Student homelessness programs are off to a busy start

By Oliver Lazenby

Blaine School District’s Family Service Center provides low-income and homeless students with a variety of supplies and services to relieve the stress of not having what they need.

Rows of backpacks, jackets, and stacks of spiral notebooks, colored markers, scissors and other school supplies add a burst of color to one corner of the center’s office behind the middle school.

“I think most of us remember coming to school on the first day with a new backpack and new school supplies. Well, some of these kids don’t have anything,” said Jessie Burton, family coordinator and homeless liaison at the center. “They’re literally coming to school with nothing.”

The number of kids using the center’s services is on the rise. The number of homeless students – as defined by the McKinney-Vento Act –went from 82 in 2008-2009 to 42 in 2012-2013. That number is cumulative and grows throughout the school year.

The McKinney-Vento Act is a federal law that provides federal funding for programs that help homeless students, which it defines as students who are living in emergency or transitional centers, awaiting foster care placement, doubled up with other families for economic reasons, living in motels, campgrounds cars, parks and in other “substandard housing.”

Last year, 51 students experienced a housing crisis at some point during the year. So far this year, the number of homeless students under the act’s definition is already at 21.

“It’s a leap already,” Burton said. “But then again, you could look at it the other way – maybe more people are aware that the Family Service Center is here. I think it’s a combination of both.”

Whatcom Homeless Service Center’s annual homeless census found a similar trend. The count of homeless individuals decreased from 851 to 493 between 2008 and 2012. In 2016, the number was back up to 719.

The yearly count’s definition of homeless doesn’t include people who are doubled up, as the school district’s does, and its authors caution that it is just a snapshot that doesn’t capture everyone and may miss seasonal changes.

Transportation challenges

The hardest service to provide for students who don’t have stable housing is transportation, Burton said.

The McKinney-Vento Act requires school district to provide transportation to and from a homeless students “school of origin” – the school they last attended.

If a Blaine student moves to transitional or temporary housing in Bellingham, for example, they can still go to school in Blaine. School districts split transportation costs; one district will take the student to school and the other picks them up.

homelessstudents-infographic-3Carl Wagelie, district transportation supervisor, is in charge of sorting out the logistics. He has coordinated transportation for kids as afar away as South Bellingham and the Mount Baker School District – a 45-minute drive that drivers typically make in the district’s Honda Civic or Chevrolet Suburban.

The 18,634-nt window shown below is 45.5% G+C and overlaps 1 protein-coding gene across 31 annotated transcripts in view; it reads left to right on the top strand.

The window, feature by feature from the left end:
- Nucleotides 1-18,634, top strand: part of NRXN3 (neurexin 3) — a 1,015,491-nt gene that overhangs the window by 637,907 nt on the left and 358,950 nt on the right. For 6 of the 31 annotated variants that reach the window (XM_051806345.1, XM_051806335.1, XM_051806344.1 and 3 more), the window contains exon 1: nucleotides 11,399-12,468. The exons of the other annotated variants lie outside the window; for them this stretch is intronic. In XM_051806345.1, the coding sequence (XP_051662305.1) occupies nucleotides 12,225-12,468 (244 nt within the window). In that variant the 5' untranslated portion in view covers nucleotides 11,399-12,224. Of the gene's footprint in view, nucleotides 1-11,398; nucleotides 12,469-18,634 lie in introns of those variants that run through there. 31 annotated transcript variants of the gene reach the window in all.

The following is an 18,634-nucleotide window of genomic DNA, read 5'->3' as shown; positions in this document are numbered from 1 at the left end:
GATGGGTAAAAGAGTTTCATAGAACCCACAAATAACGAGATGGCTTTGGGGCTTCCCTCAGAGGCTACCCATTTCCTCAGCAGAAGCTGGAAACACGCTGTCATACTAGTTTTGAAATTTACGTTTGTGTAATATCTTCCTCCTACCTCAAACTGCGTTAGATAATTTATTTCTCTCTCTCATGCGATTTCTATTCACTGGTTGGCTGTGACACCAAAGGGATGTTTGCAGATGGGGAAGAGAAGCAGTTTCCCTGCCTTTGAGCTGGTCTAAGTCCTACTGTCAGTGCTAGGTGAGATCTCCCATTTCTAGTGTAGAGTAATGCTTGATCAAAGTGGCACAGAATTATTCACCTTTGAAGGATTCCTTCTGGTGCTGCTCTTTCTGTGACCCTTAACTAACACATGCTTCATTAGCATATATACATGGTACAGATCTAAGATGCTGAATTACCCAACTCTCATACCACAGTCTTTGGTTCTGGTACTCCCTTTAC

“We find out the address and then find them transportation. Sometimes that can last for two days, other times it can last most of the school year,” Wagelie said.

And it can change with less than 24 hours notice. Coordinating that transportation is difficult because different districts often have different start and end times, not to mention the other variables Wagelie deals with, such as constantly changing sports and field trip schedules and a general shortage of bus drivers.

A few years ago, a fourth grader moved 12 times during the school year – bouncing from place to place, wherever the parent could find, Burton said. For students like that, the McKinney-Vento Act and associated funding helps anchor a chaotic life.

“Because they still had school stability, they at least knew that day they were coming to school and would see the same friends and the same teacher,” she said. “That stability is where I think this becomes super important.”

Running on donations

While transporting students with unstable housing is funded by grants, much of what the Family Service Center provides comes entirely from donations.

“If we ran out of donations we wouldn’t have anything. All the school supplies, all the hygiene items, ASB fees, P.E. clothes would be gone if we didn’t get donations,” Burton said. “Blaine is amazing and donates quite a bit.”

Right now, however, the center’s budget is low, Burton said.


District bus drivers, Sandi Brant, l., and Debbie Violet next to one of the vehicles used to transport homeless students. Photo by Oliver Lazenby.

Monetary donations, which are tax deductible, help the center fund everything from school supplies and clothes to household supplies, all of which relate to the center’s mission to reduce non-academic barriers to learning.

“We’re trying to relieve the stress of not having a home for the six hours they’re here so they can focus,” Burton said. “The awesome thing is that most kids are not missing school because they’re homeless. They’re at school and engaged because they know people here care about them.”

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